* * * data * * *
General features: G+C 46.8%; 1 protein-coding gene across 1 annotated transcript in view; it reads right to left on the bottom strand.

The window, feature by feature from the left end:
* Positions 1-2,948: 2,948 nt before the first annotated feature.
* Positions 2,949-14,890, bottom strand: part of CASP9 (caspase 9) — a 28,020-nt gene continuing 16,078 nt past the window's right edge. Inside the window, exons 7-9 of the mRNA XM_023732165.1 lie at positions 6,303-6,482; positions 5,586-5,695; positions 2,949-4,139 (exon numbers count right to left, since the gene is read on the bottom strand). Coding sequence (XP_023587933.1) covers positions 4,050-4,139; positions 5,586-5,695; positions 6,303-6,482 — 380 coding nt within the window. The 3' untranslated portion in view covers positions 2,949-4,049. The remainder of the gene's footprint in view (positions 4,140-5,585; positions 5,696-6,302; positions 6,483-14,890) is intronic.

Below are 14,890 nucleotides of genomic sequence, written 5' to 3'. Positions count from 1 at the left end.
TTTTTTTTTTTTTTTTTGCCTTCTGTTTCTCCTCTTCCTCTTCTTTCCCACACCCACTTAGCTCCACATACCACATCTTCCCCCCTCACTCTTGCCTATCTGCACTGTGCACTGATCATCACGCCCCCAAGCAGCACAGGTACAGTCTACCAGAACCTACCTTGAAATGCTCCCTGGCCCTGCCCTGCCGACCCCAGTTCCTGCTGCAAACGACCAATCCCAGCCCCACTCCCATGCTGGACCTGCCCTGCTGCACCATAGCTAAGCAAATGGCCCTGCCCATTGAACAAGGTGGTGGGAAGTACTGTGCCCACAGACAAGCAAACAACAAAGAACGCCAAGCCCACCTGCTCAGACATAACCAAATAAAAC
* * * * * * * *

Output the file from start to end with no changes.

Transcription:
General features: G+C 46.8%; 1 protein-coding gene across 1 annotated transcript in view; it reads right to left on the bottom strand.

The window, feature by feature from the left end:
* Positions 1-2,948: 2,948 nt before the first annotated feature.
* Positions 2,949-14,890, bottom strand: part of CASP9 (caspase 9) — a 28,020-nt gene continuing 16,078 nt past the window's right edge. Inside the window, exons 7-9 of the mRNA XM_023732165.1 lie at positions 6,303-6,482; positions 5,586-5,695; positions 2,949-4,139 (exon numbers count right to left, since the gene is read on the bottom strand). Coding sequence (XP_023587933.1) covers positions 4,050-4,139; positions 5,586-5,695; positions 6,303-6,482 — 380 coding nt within the window. The 3' untranslated portion in view covers positions 2,949-4,049. The remainder of the gene's footprint in view (positions 4,140-5,585; positions 5,696-6,302; positions 6,483-14,890) is intronic.

Below are 14,890 nucleotides of genomic sequence, written 5' to 3'. Positions count from 1 at the left end.
TTTTTTTTTTTTTTTTTGCCTTCTGTTTCTCCTCTTCCTCTTCTTTCCCACACCCACTTAGCTCCACATACCACATCTTCCCCCCTCACTCTTGCCTATCTGCACTGTGCACTGATCATCACGCCCCCAAGCAGCACAGGTACAGTCTACCAGAACCTACCTTGAAATGCTCCCTGGCCCTGCCCTGCCGACCCCAGTTCCTGCTGCAAACGACCAATCCCAGCCCCACTCCCATGCTGGACCTGCCCTGCTGCACCATAGCTAAGCAAATGGCCCTGCCCATTGAACAAGGTGGTGGGAAGTACTGTGCCCACAGACAAGCAAACAACAAAGAACGCCAAGCCCACCTGCTCAGACATAACCAAATAAAAC